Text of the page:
Internship in Asia
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Internship in New Dehli, India

Name: Florian van Vugt
Study: International Business Administration
University: University of Twente
Destination: New Delhi, India
Duration: 3 months
Description: marketing- and finance internship at quarry owning and natural stone exporting firm

Why did you go?
In the BSc International Business Administration, an internship to gain practical experience is mandatory. I obliged myself to go abroad and expand my view, as I felt that this would profoundly contribute to my personal development. I ended up in New Delhi, at a large quarry owning and natural stone exporting firm.

What did you expect?
Based on heavily stereotyped stories of friends and the Internet, one expects chaos, unbearable weather and hazard. So, blunt as I was, this is more or less what I expected…

What stood out?
Undoubtedly the people; I experienced most of them as extremely friendly and helpful. Although I barely met people that tried to take advantage of me, one has to be cautious around very touristic places (e.g. Taj Mahal in Agra, Chandni Chowk and Red Fort in Delhi), as ’they’ try to overwhelm one by sounding very assured. Use common sense and don’t be bewildered!

What turned out better than expected?
Clearly the safety; again, Internet stories extricate extremes. Although it might have to do with the fact that a tall European guy impresses the rather short Indians, I hardly ever felt unsafe.

What disappointed?
Definitely punctuality!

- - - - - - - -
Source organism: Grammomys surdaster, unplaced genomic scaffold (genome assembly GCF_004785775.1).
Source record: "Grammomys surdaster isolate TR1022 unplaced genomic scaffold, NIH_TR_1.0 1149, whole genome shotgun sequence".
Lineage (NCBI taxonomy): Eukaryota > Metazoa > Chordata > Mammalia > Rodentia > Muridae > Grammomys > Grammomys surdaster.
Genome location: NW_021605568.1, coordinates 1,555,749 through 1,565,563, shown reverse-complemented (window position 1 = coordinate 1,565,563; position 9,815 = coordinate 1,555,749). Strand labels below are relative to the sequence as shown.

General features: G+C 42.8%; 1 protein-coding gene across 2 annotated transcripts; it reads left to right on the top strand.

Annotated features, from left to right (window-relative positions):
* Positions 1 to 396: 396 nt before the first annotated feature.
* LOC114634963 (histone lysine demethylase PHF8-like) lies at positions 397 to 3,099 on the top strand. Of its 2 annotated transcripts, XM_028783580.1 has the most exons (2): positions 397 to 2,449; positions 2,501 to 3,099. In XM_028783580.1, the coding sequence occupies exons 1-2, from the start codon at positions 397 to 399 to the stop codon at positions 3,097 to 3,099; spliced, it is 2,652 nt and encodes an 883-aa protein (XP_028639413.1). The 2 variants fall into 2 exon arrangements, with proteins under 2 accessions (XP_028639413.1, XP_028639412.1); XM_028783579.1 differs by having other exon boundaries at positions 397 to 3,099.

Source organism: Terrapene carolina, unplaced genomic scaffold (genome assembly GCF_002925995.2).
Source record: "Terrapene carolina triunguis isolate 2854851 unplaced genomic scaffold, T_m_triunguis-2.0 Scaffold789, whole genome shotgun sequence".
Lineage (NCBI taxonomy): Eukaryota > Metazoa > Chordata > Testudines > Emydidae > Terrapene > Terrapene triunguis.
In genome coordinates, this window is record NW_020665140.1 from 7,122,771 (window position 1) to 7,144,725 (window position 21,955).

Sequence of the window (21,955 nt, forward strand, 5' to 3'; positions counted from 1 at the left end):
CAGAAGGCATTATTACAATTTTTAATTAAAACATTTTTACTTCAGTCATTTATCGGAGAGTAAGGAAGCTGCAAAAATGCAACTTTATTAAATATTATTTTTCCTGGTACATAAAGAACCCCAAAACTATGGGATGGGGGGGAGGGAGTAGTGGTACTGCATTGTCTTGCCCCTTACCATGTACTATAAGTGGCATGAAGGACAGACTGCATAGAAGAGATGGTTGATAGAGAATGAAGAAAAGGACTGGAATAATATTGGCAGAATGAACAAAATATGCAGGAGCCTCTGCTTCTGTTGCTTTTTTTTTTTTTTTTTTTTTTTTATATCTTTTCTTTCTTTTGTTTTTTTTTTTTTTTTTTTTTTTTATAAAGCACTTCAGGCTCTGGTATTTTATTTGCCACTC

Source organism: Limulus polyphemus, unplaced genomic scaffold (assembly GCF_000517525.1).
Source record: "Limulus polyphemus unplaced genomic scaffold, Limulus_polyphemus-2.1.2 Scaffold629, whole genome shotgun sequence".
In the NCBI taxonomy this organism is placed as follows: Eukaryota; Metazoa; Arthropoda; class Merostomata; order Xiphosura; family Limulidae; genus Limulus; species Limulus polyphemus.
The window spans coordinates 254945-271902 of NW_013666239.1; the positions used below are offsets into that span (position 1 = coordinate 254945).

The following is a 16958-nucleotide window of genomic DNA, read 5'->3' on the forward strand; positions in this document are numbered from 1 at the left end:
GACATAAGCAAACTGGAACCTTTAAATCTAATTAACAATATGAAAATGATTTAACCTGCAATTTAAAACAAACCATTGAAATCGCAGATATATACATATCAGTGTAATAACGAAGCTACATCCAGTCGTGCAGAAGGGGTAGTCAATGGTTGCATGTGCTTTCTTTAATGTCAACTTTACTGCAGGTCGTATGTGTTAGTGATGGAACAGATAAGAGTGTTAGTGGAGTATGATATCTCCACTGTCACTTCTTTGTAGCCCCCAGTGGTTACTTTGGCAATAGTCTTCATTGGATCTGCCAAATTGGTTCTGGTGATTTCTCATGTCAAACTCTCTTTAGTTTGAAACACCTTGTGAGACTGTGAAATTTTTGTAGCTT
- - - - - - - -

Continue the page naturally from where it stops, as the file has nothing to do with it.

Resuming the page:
Internship in Dhaka, Bangladesh

Name: Anne van Drunen Littel
Study: University College Maastricht
University: Maastricht University
Destination: Dhaka, Bangladesh
Duration: 6 months
Description: Intern, Political Affairs at the Netherlands Embassy  

Why did you go?
Following the completion of my Bachelor, I felt that to better define my future career options and subsequently the most suitable Master program, I needed to gain practical experiences. I have always had a broad interest in international affairs and development, and thus an internship at the Ministry of Foreign Affairs seemed to align well with my interests. In Bangladesh the diplomatic community, international organisations, and civil society work closely together, and thus as an intern at the Dutch Embassy in Bangladesh I would be likely to get a lot of exposure and thus learn a lot.

What did you expect?
Bangladesh is categorised as a ´hardship country´, and in particular Dhaka where I would be working is claimed to be one of the worst cities in the world. Thus I managed my expectations accordingly: a lot of people, traffic, pollution, poor infrastructure, poor amenities. However, this is not to say I wasn't excited about going. Rather, I believed that the conditions in Dhaka and Bangladesh would make my experience more interesting.

What stood out?
The resourcefulness of the people. Bangladesh is a very difficult place to live and to survive, yet people manage to, despite great odds. I think this is reflected in the high economic growth the country has been experience, and the development of the international garments sector (with some hiccoughs obviously, considering the factory disasters last year). 

What turned out better than expected?
The internship. I had a lot of responsibility and was able to work with a lot of interesting organisations and people, both local and international. I think particularly if you are interested in international affairs a country like Bangladesh is the best place to learn. You get thrown into the deep end in terms of political, social, economic and cultural problems, but that makes the experience eventually more worthwhile. 

What disappointed?
The safety. As a young woman in Bangladesh, my freedom was very restricted. Which at times could be incredibly frustrating.